These marks establish the origin and fineness of the precious metal and ensures it has been accurately and independently tested (assayed).
In Hallmarking the metal and fineness mark for 18 carat gold is 750. The mark for 14 carat gold is 585. The mark for 9 carat gold is 375.
In the United States, the Federal Trade Commission does not require a gold fineness stamp; however, if one is used, it must be accompanied by the manufacturer’s mark.
HIBERNIA HALLMARK - The Dublin Assay Office Mark
The Hibernia mark may be considered as a special mark of the Dublin Assay Office. Since 2002 it is used on all articles assayed and hallmarked at the Assay Office irrespective of their origin. Irish hallmark examples:
What to look out for as a shopper!
It is important to be aware that hallmarking is the law in the UK and Ireland and many other countries.
A jewellery shop should not sell something as 18 carat gold, 14 carat etc. unless it has been hallmarked (tested to prove that it is in fact the carat claimed or higher). So if someone advertises something as gold, look for the hallmark (750, 585, 375...). If its not there you are perfectly within your rights to ask why?
For this reason it is important to know what the various marks mean, as some countries mark differently (i.e 14kt is the same as 585). Once you know what you are paying for and are happy with the metal and the price, then go for it!
Note: For delicate or very fine jewellery a laser hallmark is often used to avoid 'striking' the metal. They may be faint and require magnification (a jewellers loupe) to see clearly.
At Edge Only we ethically make our jewellery in Ireland from refined recycled gold. Our pieces are individually tested and hallmarked at the Assay Office in Dublin Castle.
Beware of vague or misleading labels
Magazines and fashion retailers will often list something as "gold" when they should say "gold coloured", "gold tone" or "gold plate". 18 carat gold-plate is not 18 carat gold! What is underneath? Brass, pot metal? Will it make your skin turn green when the plating wears off? If you find a piece of jewellery that is only 30 euro more in "gold" than it is in "silver", then it isn't gold. Gold is much more valuable than silver and also heavier (more dense) than silver, which is why it is much more expensive.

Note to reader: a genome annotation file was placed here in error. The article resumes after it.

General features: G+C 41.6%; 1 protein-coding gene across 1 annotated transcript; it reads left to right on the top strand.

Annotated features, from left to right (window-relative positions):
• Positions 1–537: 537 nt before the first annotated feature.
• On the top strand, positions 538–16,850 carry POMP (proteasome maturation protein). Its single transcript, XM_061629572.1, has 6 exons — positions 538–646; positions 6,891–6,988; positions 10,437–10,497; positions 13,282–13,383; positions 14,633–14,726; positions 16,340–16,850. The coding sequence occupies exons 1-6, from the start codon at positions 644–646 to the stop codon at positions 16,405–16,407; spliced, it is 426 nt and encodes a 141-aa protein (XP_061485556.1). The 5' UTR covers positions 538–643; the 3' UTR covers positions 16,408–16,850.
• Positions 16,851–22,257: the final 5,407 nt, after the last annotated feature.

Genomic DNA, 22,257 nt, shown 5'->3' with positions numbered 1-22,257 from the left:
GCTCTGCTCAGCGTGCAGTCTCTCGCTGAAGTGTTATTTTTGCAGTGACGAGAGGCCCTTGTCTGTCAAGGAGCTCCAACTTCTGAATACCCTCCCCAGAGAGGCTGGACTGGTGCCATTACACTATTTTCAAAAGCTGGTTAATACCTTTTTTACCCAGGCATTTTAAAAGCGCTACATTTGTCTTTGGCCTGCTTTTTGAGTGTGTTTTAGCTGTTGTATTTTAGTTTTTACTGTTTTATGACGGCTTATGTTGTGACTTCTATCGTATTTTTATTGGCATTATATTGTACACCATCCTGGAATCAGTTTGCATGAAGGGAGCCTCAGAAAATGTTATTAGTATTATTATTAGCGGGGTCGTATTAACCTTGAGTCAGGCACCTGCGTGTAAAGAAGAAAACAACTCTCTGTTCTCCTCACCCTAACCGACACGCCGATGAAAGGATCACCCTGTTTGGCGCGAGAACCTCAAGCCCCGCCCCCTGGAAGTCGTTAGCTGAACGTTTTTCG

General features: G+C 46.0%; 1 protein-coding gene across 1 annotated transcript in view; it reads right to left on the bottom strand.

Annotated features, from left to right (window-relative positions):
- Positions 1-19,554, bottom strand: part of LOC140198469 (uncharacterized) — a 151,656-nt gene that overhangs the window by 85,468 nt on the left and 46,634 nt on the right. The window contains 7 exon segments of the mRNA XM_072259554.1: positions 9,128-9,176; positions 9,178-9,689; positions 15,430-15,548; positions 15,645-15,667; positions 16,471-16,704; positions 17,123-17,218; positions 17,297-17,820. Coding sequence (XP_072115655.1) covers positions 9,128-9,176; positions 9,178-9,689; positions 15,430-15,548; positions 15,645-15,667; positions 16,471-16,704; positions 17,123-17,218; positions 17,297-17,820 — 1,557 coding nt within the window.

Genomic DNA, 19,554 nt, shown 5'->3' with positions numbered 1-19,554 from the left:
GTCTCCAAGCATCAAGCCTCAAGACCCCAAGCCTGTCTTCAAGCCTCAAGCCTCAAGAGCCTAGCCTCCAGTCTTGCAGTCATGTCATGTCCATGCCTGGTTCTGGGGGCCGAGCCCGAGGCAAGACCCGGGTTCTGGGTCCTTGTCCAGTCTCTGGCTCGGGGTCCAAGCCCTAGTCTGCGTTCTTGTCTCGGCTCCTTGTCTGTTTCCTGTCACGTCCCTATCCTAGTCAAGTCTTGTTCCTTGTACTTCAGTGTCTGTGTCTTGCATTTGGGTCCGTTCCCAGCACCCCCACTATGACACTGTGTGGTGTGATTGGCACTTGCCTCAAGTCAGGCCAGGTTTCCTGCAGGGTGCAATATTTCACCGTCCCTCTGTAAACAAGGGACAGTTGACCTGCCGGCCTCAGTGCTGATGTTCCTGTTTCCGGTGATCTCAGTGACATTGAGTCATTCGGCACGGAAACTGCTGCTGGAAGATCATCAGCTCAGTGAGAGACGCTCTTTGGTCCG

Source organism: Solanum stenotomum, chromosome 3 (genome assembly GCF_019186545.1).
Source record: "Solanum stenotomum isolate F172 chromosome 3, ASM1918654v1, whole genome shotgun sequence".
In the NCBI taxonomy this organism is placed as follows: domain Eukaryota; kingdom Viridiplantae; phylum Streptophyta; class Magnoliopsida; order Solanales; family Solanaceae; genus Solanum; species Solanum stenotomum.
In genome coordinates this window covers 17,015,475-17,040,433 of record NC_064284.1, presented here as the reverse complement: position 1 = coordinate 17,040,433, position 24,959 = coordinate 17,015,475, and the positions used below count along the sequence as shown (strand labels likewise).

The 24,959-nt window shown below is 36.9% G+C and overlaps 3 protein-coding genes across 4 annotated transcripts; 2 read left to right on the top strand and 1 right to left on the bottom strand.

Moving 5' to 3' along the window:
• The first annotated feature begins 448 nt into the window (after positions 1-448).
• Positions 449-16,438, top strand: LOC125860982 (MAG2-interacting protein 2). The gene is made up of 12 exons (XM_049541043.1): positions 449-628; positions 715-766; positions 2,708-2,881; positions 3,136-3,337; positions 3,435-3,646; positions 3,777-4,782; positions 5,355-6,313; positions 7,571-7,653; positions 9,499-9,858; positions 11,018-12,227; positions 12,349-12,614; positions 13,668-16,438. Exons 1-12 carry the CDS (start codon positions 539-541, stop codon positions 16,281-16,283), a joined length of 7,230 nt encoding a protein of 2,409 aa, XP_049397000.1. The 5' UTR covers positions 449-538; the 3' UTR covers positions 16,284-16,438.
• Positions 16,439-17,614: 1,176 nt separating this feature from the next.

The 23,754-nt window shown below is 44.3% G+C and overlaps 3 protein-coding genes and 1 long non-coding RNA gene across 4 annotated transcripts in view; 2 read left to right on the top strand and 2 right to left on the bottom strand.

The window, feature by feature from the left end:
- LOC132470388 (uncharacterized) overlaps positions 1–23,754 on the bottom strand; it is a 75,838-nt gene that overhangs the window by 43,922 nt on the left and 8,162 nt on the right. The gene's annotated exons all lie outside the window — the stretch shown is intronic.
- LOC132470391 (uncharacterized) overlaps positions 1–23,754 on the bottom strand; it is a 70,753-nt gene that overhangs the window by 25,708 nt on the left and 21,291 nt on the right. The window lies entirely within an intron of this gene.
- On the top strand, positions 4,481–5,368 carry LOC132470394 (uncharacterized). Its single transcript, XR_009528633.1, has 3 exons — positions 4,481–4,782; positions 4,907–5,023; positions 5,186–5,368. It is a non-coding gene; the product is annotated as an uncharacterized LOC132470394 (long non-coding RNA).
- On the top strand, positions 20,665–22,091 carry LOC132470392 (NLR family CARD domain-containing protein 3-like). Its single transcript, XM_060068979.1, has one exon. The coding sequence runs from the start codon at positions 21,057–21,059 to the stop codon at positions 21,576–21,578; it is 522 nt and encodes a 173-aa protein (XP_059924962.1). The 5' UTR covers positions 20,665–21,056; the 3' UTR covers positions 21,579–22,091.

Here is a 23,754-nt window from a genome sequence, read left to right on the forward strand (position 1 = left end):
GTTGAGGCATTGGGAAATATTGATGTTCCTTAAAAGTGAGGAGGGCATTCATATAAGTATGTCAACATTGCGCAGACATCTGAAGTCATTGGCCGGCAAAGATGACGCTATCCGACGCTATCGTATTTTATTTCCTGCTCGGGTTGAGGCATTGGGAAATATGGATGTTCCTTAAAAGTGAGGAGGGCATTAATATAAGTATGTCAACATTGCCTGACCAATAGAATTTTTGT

Manufacturing or brand marks are just that. They are not a hallmark. They are marks that we put on our jewellery to let you know (and the gift receiver know) where the jewellery has come from. Some companies insert their entire name, we use our Edge Only "third element" our E in a diamond. We place it somewhere visible, but separate to our makers mark and hallmark. Our Makers Mark is JH.
Would you like a different alloy?
White gold? Red or rose gold? Platinum?
We have a selection of our fine jewellery and and pavé set rings on our website, but the limit is your imagination! If you love one or our rings, but would like to alter the metal or stones, please do not hesitate to get in touch.
"I recommend that you buy the best gold that you can afford, especially for items that you will wear daily such as wedding rings and stud earrings. The price per wear becomes minuscule over time."Jenny Huston
We have started introducing 9ct gold to our Edge Only fine jewellery selection due to the increases in gold prices, making owning solid gold more accessible to us all. It has a lovely pale yellow colour.
Please note that custom orders will take approximately 5 weeks. Simply email us your query to firstname.lastname@example.org
At Edge Only we believe in buying better and buying less, in ethical manufacturing and in transparency with our customers. So if you have questions please do not hesitate to get in touch!